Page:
Hutchinson’s snaps remain consistent in the 80-90% range, while Paschal saw his snaps dip a bit in favor of Cominsky, who is getting healthier. Okwara’s snaps have been pretty consistent for the last several weeks and he has settled into a pass rushing specialist role.


Isaiah Buggs: 59 (80%)
Alim McNeill: 52 (70%)
Benito Jones: 22 (30%) — 1 (8%)

Buggs and McNeill continue to snap at a ridiculously high rate, but with Brockers a weekly healthy scratch and Levi Onwuzurike done for the year, this is what they have to work with. The Lions’ strategy of removing their defensive tackles in favor of their big defensive ends on third downs and obvious passing situations is what is helping them survive with the low numbers from their interior defenders.


Alex Anzalone: 70 (95%) — 1 (8%)
Derrick Barnes: 50 (68%) — 4 (31%)
Malcolm Rodriguez: 19 (26%) — 3 (23%)
Chris Board: 4 (5%) — 11 (85%)
Anthony Pittman: 0 (0%) — 11 (85%)
Josh Woods: 0 (0%) — 10 (77%)

Rodriguez was injured early in this game, and while he initially returned to the game, he spent most of the second half sidelined. He was wearing a support for his arm, but it’s hard to know the severity of the injury at this point.

Replacing Rodriguez was Barnes, and he had a career day. Tackling, run support, coverage, pass rush, Barnes did it all. His goalline stop was a turning point in the game and he also secured his first sack on the season. Get this kid some more experience because the talent is there.

Board only played on four snaps and he showed excellent coverage on all of them. PFF gave him an incredible 94.8 coverage grade for those snaps.

Pittman’s downing of a Jack Fox punt at the 1-yard line was one of the best special teams plays on the season.


Jeff Okudah: 62 (84%)
Will Harris: 56 (76%) — 3 (23%)
Jerry Jacobs: 45 (61%) — 7 (54%)
Mike Hughes: 39 (53%)
Amani Oruwariye: 1 (1%) — 2 (15%)

What a day for the Lions secondary. Less than a week after the firing their position coach Aubrey Pleasant, this group switched things up, overcame in-game injuries, produced on the field.

Okudah started on the outside, with Hughes opposite him and Harris in the slot. It wasn’t long before Jacobs was called up and his play was impressive enough that coaches kept him out there for the majority of the second half. When the game was on the line, Rodgers tested the second year UDFA and Jacobs came through.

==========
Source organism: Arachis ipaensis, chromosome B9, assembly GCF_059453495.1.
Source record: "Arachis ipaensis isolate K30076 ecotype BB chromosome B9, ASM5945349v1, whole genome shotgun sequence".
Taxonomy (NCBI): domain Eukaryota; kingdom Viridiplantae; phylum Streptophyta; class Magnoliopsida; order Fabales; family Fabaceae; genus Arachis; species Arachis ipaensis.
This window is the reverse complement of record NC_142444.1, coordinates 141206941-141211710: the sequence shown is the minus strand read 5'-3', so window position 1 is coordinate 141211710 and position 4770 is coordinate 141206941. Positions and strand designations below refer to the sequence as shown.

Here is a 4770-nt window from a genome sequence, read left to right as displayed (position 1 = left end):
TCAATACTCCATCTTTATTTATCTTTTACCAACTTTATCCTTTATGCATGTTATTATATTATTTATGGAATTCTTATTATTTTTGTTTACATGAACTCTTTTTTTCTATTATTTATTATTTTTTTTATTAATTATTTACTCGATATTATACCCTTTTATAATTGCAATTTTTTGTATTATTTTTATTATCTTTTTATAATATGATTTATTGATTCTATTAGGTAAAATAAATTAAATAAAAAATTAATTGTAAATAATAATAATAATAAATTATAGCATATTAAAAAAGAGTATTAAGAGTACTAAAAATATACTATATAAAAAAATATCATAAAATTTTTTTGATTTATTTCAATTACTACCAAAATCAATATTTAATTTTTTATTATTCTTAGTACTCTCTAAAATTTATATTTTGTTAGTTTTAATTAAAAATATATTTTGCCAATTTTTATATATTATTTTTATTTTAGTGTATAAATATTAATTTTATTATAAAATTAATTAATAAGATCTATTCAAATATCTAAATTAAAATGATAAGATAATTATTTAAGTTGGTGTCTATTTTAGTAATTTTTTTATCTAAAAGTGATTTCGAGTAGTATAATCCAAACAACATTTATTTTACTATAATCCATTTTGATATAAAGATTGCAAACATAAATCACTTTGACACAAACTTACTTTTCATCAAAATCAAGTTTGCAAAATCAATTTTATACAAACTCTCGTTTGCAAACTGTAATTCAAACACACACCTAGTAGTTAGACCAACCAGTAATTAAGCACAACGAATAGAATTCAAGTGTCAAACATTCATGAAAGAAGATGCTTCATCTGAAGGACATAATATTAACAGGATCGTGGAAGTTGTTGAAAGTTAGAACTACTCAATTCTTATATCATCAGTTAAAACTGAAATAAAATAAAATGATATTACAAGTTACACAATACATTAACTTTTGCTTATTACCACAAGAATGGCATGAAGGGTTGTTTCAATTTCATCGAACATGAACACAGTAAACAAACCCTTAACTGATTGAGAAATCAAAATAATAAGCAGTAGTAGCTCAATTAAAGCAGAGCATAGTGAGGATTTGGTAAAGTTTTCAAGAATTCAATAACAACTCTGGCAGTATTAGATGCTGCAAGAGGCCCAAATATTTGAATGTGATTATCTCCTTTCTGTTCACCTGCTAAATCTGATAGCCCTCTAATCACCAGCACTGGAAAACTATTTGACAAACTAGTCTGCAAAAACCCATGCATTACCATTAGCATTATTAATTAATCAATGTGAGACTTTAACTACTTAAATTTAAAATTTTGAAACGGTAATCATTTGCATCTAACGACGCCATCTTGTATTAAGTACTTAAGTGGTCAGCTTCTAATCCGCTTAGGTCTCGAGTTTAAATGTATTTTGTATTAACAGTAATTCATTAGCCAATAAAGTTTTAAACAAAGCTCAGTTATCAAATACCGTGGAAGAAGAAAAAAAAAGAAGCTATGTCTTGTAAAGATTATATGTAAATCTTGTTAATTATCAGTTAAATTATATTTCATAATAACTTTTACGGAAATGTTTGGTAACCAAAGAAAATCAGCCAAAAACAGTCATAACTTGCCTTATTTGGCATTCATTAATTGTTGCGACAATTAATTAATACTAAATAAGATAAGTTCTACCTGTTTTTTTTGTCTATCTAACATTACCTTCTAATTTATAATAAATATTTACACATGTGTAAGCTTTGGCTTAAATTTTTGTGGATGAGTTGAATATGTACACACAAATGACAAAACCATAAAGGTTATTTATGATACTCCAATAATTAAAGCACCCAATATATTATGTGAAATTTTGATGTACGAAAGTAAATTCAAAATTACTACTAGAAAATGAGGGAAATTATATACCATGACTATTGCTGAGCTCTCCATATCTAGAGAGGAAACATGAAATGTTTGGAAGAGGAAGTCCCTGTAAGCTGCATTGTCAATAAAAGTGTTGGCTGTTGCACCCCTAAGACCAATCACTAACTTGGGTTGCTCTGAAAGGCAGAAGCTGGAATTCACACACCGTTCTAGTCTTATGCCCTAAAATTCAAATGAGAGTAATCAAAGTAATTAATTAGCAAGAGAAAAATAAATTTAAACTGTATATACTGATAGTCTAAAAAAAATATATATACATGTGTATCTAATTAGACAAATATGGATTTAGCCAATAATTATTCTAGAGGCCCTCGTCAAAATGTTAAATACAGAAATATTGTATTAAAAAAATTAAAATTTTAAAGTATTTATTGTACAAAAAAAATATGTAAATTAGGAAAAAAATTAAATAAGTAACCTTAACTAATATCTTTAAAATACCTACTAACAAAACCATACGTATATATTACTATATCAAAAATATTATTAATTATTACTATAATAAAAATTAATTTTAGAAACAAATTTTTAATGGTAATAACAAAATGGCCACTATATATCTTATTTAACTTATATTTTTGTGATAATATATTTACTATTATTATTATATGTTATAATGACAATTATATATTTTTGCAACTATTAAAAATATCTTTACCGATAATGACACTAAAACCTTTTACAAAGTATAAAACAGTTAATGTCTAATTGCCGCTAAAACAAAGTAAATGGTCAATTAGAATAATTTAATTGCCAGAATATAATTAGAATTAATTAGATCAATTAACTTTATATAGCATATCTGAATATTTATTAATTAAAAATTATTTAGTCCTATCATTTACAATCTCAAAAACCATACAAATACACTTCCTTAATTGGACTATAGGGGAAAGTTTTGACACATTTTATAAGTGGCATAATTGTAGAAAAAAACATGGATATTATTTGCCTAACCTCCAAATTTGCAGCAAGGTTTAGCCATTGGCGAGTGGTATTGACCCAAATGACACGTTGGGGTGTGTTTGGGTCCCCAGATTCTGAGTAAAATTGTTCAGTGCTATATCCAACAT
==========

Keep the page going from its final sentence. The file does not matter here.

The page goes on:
Harris was PFF’s lowest graded Lions defender, but he made multiple plays when it mattered, including a touchdown saving tackle that set up a goal line stand, as well as a pass break up on a critical fourth down play. I walked away impressed with his day.


DeShon Elliott: 74 (100%)
Kerby Joseph: 47 (64%) — 3 (23%)
C.J. Moore: 23 (31%) — 11 (85%)
JuJu Hughes: 0 (0%) — 7 (54%)

Joseph has a career day, picking off Rodgers twice and is now PFF’s second highest graded safety in the NFL.

He took some friendly fire from Okudah on a tackle—a very scary moment—and is currently in the league’s concussion protocol. However, you would have been hard pressed to find a more joyful person in the locker room post game, as he was dancing and celebrating with teammates in celebration. League rules prevent the media from being able to talk to Joseph while in concussion protocol, but’s fair to say he appears to have avoided serious injury.

When Joseph went down, it was C.J. Moore who replaced him and he was very solid roaming center field. Moore has the speed to be a reserve at the position, which could be a huge help with depth moving forward.

Special teams

Jack Fox: 8 (62%)
Scott Daly: 5 (38%)
Michael Badgley: 2 (15%)

Badgley missed his first extra point attempt on the day but got hit on the kick, setting up the Lions two-point conversion. He converted his second attempt after the Lions second touchdown.

Fox’s punt that was downed by Pittman at the 1-yard line was a thing of beauty.